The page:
Let’s look at this, while we’re in the beginning of the trend, to see how this relates to the the SSI “gold box” Forgotten Realms games:

Product platform How it relates To this SSI FR game
Microsoft Silverlight … silver light is the color of light that gleams off silver blades Secret of the Silver Blades
Microsoft Azure … azure is the color of the bonds tattooed on the adventurers' arms … Curse of the Azure Bonds

Based on this flimsy evidence, I suspect the next major product platform from Microsoft to be related, somehow, to “radiance.” (As in Pool of Radiance, of course.)

We might also expect a future initiative centered around “darkness,” but I consider that less likely — or, it may already have happened, given the reverse chronology that seems to be at work. (See Pools of Darkness.)

Update your Fastmail.fm address book from Apple Address Book

I am continually coming across useful features in my Fastmail.fm account that I have previously overlooked. For example, I now know that I can import contacts into the account’s address book. As with many mail systems, this provides several benefits:

  • You can use your contacts to address messages (duh).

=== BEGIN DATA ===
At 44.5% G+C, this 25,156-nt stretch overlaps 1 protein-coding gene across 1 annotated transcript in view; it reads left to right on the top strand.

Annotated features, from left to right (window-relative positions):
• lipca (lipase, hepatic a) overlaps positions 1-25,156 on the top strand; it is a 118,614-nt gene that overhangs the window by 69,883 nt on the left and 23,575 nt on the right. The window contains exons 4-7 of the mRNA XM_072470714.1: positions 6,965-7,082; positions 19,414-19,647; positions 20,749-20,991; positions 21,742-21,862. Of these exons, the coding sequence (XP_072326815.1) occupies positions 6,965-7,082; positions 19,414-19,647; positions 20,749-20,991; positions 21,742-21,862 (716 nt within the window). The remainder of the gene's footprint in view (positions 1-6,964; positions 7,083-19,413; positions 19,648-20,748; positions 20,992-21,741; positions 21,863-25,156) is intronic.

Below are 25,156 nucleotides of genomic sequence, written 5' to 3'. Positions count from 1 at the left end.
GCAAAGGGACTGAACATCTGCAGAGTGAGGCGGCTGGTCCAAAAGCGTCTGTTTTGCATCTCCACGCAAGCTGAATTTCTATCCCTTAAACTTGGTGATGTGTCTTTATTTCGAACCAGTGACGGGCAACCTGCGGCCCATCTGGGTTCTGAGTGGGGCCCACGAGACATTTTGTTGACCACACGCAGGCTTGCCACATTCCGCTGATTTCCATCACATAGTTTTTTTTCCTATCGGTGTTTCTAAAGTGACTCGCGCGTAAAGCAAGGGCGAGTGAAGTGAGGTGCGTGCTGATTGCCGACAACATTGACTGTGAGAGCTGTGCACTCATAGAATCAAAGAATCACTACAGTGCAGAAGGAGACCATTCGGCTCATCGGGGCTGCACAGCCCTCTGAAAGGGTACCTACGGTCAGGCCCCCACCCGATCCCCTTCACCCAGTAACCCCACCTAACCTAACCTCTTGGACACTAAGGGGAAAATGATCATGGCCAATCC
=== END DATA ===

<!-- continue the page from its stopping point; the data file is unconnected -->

• Your contacts’ e-mail addresses serve as a whitelist for junk mail filtering.

Since I enabled “aggressive” filtering on my Fastmail account, having that whitelist functionality is of interest to me.

The Fastmail developers have helpfully provided a way to upload multiple kinds of contact data, so I chose vCards. They were easy for me to obtain from Apple Address Book. Here’s the basic process I followed:

  1. Export existing contact cards to vCard format from Apple Address Book. You can save the vCards somewhere and delete them later; one trick I use is to save temporary data like this to /tmp so it’ll be deleted by the next time I reboot. Address Book will export multiple selected contacts to one vCard file, and Fastmail accepts this.
  2. Go to Options > Upload Addresses on the Options/Settings page in your Fastmail.fm account. (Half the fun with Fastmail is wading through their exceedingly busy user interface.)
  3. Click on the “Choose file” button next to the “Address book file” label.
  4. Select your exported vCard file in the open dialog and click “OK” to upload it.